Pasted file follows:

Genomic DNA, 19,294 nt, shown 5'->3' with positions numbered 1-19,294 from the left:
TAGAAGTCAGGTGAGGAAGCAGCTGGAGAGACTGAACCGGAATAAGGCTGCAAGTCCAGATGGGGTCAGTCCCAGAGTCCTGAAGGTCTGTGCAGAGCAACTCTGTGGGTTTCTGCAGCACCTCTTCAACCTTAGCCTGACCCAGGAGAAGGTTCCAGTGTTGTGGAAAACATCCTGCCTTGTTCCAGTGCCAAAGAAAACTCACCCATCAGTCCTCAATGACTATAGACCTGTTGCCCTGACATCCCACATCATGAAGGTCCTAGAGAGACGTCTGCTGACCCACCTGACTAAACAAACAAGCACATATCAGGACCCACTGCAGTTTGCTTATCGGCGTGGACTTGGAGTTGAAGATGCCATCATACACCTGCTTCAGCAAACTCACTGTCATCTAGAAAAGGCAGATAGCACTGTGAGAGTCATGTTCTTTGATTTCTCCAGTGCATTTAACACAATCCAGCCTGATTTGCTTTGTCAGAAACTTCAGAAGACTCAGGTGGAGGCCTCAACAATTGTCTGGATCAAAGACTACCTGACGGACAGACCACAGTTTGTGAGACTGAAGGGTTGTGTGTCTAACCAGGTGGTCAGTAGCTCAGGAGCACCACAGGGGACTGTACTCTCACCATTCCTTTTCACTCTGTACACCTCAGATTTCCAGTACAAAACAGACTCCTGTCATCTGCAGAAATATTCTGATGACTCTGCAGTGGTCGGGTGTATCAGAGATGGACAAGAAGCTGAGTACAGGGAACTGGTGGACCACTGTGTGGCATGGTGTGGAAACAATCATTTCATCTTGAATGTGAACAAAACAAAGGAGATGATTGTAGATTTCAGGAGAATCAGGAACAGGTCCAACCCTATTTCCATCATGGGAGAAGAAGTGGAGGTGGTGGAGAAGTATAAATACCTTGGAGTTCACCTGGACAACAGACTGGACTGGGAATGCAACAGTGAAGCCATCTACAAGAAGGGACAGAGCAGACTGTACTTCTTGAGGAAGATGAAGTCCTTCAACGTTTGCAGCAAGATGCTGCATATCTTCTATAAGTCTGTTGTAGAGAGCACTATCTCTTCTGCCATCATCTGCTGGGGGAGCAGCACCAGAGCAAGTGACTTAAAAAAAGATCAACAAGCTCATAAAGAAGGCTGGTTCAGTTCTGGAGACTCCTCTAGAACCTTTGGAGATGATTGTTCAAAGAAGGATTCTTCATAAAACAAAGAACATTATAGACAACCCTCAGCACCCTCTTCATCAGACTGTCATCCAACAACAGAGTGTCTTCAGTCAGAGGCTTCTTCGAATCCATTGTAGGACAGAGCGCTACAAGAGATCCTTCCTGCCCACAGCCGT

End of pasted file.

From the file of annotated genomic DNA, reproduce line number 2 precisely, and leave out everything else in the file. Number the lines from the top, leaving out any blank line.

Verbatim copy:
TAGAAGTCAGGTGAGGAAGCAGCTGGAGAGACTGAACCGGAATAAGGCTGCAAGTCCAGATGGGGTCAGTCCCAGAGTCCTGAAGGTCTGTGCAGAGCAACTCTGTGGGTTTCTGCAGCACCTCTTCAACCTTAGCCTGACCCAGGAGAAGGTTCCAGTGTTGTGGAAAACATCCTGCCTTGTTCCAGTGCCAAAGAAAACTCACCCATCAGTCCTCAATGACTATAGACCTGTTGCCCTGACATCCCACATCATGAAGGTCCTAGAGAGACGTCTGCTGACCCACCTGACTAAACAAACAAGCACATATCAGGACCCACTGCAGTTTGCTTATCGGCGTGGACTTGGAGTTGAAGATGCCATCATACACCTGCTTCAGCAAACTCACTGTCATCTAGAAAAGGCAGATAGCACTGTGAGAGTCATGTTCTTTGATTTCTCCAGTGCATTTAACACAATCCAGCCTGATTTGCTTTGTCAGAAACTTCAGAAGACTCAGGTGGAGGCCTCAACAATTGTCTGGATCAAAGACTACCTGACGGACAGACCACAGTTTGTGAGACTGAAGGGTTGTGTGTCTAACCAGGTGGTCAGTAGCTCAGGAGCACCACAGGGGACTGTACTCTCACCATTCCTTTTCACTCTGTACACCTCAGATTTCCAGTACAAAACAGACTCCTGTCATCTGCAGAAATATTCTGATGACTCTGCAGTGGTCGGGTGTATCAGAGATGGACAAGAAGCTGAGTACAGGGAACTGGTGGACCACTGTGTGGCATGGTGTGGAAACAATCATTTCATCTTGAATGTGAACAAAACAAAGGAGATGATTGTAGATTTCAGGAGAATCAGGAACAGGTCCAACCCTATTTCCATCATGGGAGAAGAAGTGGAGGTGGTGGAGAAGTATAAATACCTTGGAGTTCACCTGGACAACAGACTGGACTGGGAATGCAACAGTGAAGCCATCTACAAGAAGGGACAGAGCAGACTGTACTTCTTGAGGAAGATGAAGTCCTTCAACGTTTGCAGCAAGATGCTGCATATCTTCTATAAGTCTGTTGTAGAGAGCACTATCTCTTCTGCCATCATCTGCTGGGGGAGCAGCACCAGAGCAAGTGACTTAAAAAAAGATCAACAAGCTCATAAAGAAGGCTGGTTCAGTTCTGGAGACTCCTCTAGAACCTTTGGAGATGATTGTTCAAAGAAGGATTCTTCATAAAACAAAGAACATTATAGACAACCCTCAGCACCCTCTTCATCAGACTGTCATCCAACAACAGAGTGTCTTCAGTCAGAGGCTTCTTCGAATCCATTGTAGGACAGAGCGCTACAAGAGATCCTTCCTGCCCACAGCCGT